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Major EU Economies Report Mixed Q2 Performances Amid High Inflation

Major European Union (EU) economies have reported mixed second quarter (Q2) performances recently amid still high inflation levels across the bloc.

France on Friday reported a 0.5-percent increase of gross domestic product (GDP) in volume terms in Q2, after a 0.1 percent growth in the previous quarter, the country’s National Institute of Statistics and Economic Studies (INSEE) said.

The INSEE said in its preliminary report that foreign trade was a key driver of the growth, while exports bounced back and imports improved. However, as household consumption decreased in the quarter, final domestic demand (excluding inventories) in France contributed again negatively to the GDP growth.

Germany reported on Friday stagnated GDP growth in Q2, after two quarters of economic contraction. Preliminary figures published by the Federal Statistical Office (Destatis) showed that such stagnation was preceded by contractions of 0.4 percent and 0.1 percent in the final quarter of 2022 and the first quarter of this year, respectively.

“There are slightly positive trends in private consumption and investment, but this is not enough, and it is anything but satisfactory,” Germany’s Minister for Economic Affairs and Climate Action Robert Habeck said in a statement on Friday.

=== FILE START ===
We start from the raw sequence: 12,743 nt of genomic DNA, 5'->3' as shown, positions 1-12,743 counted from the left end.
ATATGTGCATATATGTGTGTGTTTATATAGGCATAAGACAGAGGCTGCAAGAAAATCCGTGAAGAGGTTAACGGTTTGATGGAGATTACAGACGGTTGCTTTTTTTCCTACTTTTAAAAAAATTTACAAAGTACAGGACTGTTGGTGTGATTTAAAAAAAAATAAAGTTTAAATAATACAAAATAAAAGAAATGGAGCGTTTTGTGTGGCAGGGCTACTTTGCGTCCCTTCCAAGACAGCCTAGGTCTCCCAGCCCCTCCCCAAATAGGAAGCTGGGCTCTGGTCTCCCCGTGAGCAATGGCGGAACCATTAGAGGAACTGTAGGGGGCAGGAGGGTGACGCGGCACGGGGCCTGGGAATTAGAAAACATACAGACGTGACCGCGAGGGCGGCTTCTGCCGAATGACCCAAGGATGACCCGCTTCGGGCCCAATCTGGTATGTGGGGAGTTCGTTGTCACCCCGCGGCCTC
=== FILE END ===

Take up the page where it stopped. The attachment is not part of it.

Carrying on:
“Germany is facing a mountain of major challenges,” Siegfried Russwurm, president of the Federation of German Industries (BDI), warned last month, stressing that more and more companies were leaving because the costs, speed and bureaucracy “are simply not affordable for them in comparison.”

The German government is currently weighing possible solutions to boost the country’s economy. Habeck sees the need for a “targeted stimulus for investment and scope for our energy-intensive industry.”

In Ireland, the GDP increased by 2.76 percent in Q2 year-on-year, according to an early estimate released by the country’s Central Statistics Office (CSO) on Friday. The office said that the growth was mainly driven by the industrial and the information and communication sectors, all of which are dominated by multinational companies in the country.

Up north in Sweden, the country’s GDP contracted by 2.4 percent in Q2 year-on-year, Statistics Sweden said on Friday. The sharpest drop in the quarter was registered in June, when GDP was down 3.6 percent compared with the same month last year.

“There is more than one underlying component explaining the decrease, but one factor in the last month of the quarter was a decline in (the) exports of goods,”Mattias Kain Wyatt, an economist at Statistics Sweden, said in a press release.

According to data firm Statista, the inflation rate in the EU was 6.4 percent in June, with prices rising fastest in Hungary, which had an inflation rate of 19.9 percent. The inflation rates in France, Germany, Ireland, and Sweden stood at 5.3 percent, 6.8 percent, 4.8 percent and 6.3 percent, respectively.

To curb the still high inflation levels, the European Central Bank (ECB) raised its key interest rates by 25 basis points (bps) on Thursday, with the interest rates on the main refinancing operations, on the marginal lending facility and on the deposit facility increased to 4.25 percent, 4.50 percent and 3.75 percent, respectively, with effect from Aug. 2.

According to the ECB’s most recent prediction, inflation in the eurozone is predicted to be 5.4 percent in 2023, 3 percent in 2024, and 2.2 percent in 2025.

Together with other factors, the tightened monetary policy has weakened the eurozone economy, which according to the ECB is expected to remain weak in the short run before it picks up again. 



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